Conservation dairy farming could help Pennsylvania meet Chesapeake target.

In the study, the conservation dairy-farming systems — which have been developed and tested by Penn State researchers over the last decade — produce the majority of the feed and forage crops consumed by their cattle, use no-till planting, have continuous diversified plant cover, and one system employs manure injection. Image: Karsten Research Group / Penn State

In the study, the conservation dairy-farming systems — which have been developed and tested by Penn State researchers over the last decade — produce the majority of the feed and forage crops consumed by their cattle, use no-till planting, have continuous diversified plant cover, and one system employs manure injection. Image: Karsten Research Group / Penn State

Team: Heather Karsten, M. G. Mostofa Amin, Douglas Beegle, Peter Kleinman, and Tamie Veith

Researchers modeled nutrient and sediment loading to compare nonpoint pollution from “typical” and “conservation” farms, simulating effects for dairy farms in a small drainage in central Pennsylvania. In the simulations, the conservation farms produce most of the cattle’s feed and forage, use no-till planting, and have continuous diverse plant cover, and one scenario includes manure injection.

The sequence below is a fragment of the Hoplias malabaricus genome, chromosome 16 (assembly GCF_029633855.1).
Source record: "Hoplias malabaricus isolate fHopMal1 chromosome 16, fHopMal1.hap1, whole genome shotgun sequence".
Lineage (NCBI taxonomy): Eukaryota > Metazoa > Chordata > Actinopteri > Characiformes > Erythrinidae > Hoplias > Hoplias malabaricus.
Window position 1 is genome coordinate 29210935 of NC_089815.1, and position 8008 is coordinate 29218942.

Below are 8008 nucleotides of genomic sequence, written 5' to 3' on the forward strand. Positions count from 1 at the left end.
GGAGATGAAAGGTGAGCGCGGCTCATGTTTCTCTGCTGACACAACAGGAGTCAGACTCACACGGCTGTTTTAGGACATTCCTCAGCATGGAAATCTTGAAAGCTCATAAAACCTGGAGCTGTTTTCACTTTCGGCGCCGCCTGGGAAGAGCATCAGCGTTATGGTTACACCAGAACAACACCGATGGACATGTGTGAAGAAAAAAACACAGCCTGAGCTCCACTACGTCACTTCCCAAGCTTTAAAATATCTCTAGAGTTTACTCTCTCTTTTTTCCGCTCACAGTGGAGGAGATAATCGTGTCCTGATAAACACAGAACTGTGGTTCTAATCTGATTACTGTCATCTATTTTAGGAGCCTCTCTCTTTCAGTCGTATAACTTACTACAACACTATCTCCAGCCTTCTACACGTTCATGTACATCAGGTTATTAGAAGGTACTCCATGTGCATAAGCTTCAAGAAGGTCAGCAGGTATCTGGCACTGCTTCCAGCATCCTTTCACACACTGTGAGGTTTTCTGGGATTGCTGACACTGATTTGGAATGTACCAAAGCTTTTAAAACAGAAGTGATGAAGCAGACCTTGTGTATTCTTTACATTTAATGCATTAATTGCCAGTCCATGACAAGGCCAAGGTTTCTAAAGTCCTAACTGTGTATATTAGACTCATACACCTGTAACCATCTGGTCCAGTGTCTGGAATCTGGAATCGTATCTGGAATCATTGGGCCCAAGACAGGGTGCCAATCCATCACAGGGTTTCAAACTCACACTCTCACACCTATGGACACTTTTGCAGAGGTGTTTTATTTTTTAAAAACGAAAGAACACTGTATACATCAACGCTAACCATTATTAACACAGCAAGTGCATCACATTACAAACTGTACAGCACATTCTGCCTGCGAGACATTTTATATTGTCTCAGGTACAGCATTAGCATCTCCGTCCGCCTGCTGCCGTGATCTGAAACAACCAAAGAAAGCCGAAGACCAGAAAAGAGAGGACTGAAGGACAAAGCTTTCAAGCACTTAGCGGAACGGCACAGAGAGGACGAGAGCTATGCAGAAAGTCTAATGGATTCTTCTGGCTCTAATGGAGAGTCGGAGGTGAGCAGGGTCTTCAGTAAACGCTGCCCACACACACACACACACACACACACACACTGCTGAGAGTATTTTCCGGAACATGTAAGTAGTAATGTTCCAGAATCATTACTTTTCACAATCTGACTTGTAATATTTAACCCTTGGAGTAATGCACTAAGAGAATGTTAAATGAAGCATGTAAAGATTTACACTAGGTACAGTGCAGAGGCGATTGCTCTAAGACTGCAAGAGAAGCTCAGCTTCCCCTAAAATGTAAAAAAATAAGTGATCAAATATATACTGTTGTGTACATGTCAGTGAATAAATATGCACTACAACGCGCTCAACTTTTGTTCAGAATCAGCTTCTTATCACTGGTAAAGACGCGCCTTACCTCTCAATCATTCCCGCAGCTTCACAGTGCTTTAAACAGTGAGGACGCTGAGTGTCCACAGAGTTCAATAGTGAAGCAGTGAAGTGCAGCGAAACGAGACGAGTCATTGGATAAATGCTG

Compared to the typical Pennsylvania dairy farm, the enhanced conservation dairy-cropping scenarios improved water quality. Over the 12-year simulation, they cut the number of in-stream peaks of nutrients and sediment and reduced average concentration of sediment by 31 percent, organic nitrogen by 41 to 53 percent, nitrate by 23 percent, organic phosphorus by 36 to 45 percent, and soluble phosphorus by 32 to 43 percent. Both conservation scenarios also decreased nitrous oxide emissions by reducing denitrification, but the scenario that included manure injection retarded 91 percent of nitrogen volatilization that occurred with broadcast manure.

If most dairy farms in Pennsylvania fully adopt conservation best management practices, the state may be able to achieve its total maximum daily load water-quality target for the Chesapeake Bay. But achieving large-scale adoption of conservation dairy farm practices will not be easy or cheap. Farmers will need access to affordable land to grow more feed and apply manure at lower rates, as well as technical assistance and financial incentives.

Funding

U.S. EPA; USDA Pasture Systems and Watershed Management Research Unit; USDA NIFA and Hatch Appropriations

News

Conservation dairy farming could help Pa. meet Chesapeake target

Thematic Area

Environmental Resilience

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Office for Research and Graduate Education

Address

217 Agricultural Administration Building
University Park, PA 16802-2600